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Hong Kong became one of the notorious destinations for illegal waste trade outside the EU

This blog is one of three in our new waste trade blog series.

Jack of all trades, waste master

Outside the window of my Hong Kong apartment at night, I saw the coastline of Kowloon highlighted by colorful containers, depicting the vitality of my hometown. Day and night, giant ships shuttle through busy container ports, unloading and transporting containers. It is a symbol of Hong Kong's prosperity, success and connection with the world.

But who knew that Hong Kong became one of the notorious destinations for illegal waste trade outside the EU?

Before 2017, there were a number of waste trade violations in Mainland China and Hong Kong. In Hong Kong, countless containers are unloaded every day, some of which may be filled with unsorted plastic, paper, cardboard and mixed municipal waste. Subsequently, the ships transported these containers to mainland China for recycling or direct disposal. Some imported wastes, especially e-wastes, are processed by informal recycling departments, and the processing process often ignores environmental health standards. Without legal consequences, people will accumulate plastic waste, burn unsorted waste in open spaces, and improperly dispose of heavy metals after extracting valuable metals. All these improper behaviors can lead to air, water and soil pollution.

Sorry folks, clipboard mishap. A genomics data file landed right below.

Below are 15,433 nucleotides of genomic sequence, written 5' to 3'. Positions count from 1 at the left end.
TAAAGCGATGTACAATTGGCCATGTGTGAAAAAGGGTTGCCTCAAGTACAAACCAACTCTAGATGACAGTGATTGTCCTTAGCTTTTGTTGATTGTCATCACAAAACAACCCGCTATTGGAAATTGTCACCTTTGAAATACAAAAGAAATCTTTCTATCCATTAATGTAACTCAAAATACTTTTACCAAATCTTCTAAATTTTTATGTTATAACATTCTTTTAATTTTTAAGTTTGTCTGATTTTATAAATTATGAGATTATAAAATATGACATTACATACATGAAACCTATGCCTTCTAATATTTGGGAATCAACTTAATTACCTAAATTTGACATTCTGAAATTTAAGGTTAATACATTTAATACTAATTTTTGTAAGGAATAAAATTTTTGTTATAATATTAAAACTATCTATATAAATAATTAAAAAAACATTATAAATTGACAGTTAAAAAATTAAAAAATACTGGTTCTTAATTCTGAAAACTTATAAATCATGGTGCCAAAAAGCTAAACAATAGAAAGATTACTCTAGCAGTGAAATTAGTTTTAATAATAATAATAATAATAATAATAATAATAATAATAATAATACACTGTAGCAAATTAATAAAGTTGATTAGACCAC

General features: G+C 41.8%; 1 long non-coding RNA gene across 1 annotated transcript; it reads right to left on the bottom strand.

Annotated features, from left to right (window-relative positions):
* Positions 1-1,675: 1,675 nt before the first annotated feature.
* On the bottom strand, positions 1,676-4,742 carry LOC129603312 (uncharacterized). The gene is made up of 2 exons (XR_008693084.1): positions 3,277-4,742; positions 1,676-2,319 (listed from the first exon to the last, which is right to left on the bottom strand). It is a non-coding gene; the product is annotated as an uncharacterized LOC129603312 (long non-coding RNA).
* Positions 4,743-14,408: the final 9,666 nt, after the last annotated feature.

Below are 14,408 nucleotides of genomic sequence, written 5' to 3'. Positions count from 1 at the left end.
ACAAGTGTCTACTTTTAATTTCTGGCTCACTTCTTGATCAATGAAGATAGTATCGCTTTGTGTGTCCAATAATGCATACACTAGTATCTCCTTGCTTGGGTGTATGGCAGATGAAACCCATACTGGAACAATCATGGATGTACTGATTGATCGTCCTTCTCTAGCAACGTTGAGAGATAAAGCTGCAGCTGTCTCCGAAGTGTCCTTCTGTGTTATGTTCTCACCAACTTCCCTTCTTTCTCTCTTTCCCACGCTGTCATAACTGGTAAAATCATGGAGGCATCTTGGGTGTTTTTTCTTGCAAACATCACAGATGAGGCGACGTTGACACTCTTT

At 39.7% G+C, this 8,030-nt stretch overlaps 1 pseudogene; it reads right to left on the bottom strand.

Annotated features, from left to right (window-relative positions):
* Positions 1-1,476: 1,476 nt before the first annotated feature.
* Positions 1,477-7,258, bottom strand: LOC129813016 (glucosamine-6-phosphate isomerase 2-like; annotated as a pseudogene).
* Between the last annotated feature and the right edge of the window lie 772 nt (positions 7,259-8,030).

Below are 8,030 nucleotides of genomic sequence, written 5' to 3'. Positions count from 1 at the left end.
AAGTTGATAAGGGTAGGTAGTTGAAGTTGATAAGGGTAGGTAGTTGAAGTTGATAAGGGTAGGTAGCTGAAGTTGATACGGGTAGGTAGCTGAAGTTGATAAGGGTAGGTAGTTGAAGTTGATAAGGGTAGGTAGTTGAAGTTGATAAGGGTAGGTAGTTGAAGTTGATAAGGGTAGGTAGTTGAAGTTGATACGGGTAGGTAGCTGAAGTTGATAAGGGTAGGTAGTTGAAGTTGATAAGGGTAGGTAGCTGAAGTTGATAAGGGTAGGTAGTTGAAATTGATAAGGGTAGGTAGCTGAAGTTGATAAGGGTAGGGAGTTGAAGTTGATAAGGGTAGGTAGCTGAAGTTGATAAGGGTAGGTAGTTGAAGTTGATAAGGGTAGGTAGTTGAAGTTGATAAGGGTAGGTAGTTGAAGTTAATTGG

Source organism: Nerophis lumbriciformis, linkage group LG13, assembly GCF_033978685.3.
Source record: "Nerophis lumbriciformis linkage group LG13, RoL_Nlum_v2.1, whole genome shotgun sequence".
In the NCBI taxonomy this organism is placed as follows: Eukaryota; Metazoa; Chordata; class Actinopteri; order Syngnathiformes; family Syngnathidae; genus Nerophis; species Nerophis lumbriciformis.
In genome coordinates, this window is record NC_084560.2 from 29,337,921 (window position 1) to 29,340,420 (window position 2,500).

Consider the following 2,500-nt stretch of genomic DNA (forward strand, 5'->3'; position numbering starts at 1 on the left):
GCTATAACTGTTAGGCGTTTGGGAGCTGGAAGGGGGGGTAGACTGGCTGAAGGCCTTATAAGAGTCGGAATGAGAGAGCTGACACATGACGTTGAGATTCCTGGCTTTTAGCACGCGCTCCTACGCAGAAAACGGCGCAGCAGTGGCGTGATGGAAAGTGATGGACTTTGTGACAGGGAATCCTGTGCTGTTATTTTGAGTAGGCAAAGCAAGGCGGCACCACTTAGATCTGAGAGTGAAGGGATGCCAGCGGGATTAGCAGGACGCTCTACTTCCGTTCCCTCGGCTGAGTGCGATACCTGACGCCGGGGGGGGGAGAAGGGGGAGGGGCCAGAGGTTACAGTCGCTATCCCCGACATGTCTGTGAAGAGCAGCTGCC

The phenomenon of global waste trade is nothing new. Many countries, including EU countries, have been importing and exporting large amounts of waste. In 2016, the global trade volume of waste plastics reached 15 million tons. Although more waste is generated worldwide, efficient waste management plants (such as MRBT, recycling and composting) in many countries are underdeveloped. They have not yet discovered a cost-effective recycling and waste prevention system. Therefore, waste has been exported to other countries as a cheaper alternative. Before 2017, Hong Kong was the largest re-export hub for waste plastics. Is it a victim of environmental damage or an accomplice

Unstoppable domino effect

The informal waste sector is ubiquitous not only in China but also in several East Asian countries. Effective in January 2018, China's plastic import ban first moved plastic waste to East and Southeast Asian countries, especially Malaysia, Thailand and Vietnam. The following waste import restrictions in these countries subsequently led to an increase in waste imports from Taiwan, South Korea, Turkey and India. One of many tragedies is the illegal dumping and burning of plastic waste in Kedah, Malaysia. As toxic smoke rises and spreads in the sky, many residents of the area are said to suffer from respiratory diseases due to organic pollutants discharged from plastic waste. The company found loopholes in the environmental regulations and border controls of these Asian countries, not to mention that their practice of disguising hazardous waste as classified recyclable waste made illegal waste trade even more problematic [1]. When waste is collected from different countries, it creates a special "ecosystem".

No time to waste

Travel restrictions are essential to protect the country during a pandemic. Believe it or not: the "global travel restrictions" for junk will also be revised. From January 1, 2021, the Basel Convention Plastic Waste Amendment will come into effect, restricting cross-border unsorted plastic waste trade. These plastics are subject to the prior informed consent process, which means that in theory, a country will not receive unwanted plastic waste from the exporting country. All states that accept the amendment must ensure environmentally sound management of unsorted plastic waste, minimize waste generation, and take other measures to promote transparent and legal cross-border waste trade. Although the waste trade mechanism is legally binding on the country, we need more measures to combat illegal waste trade.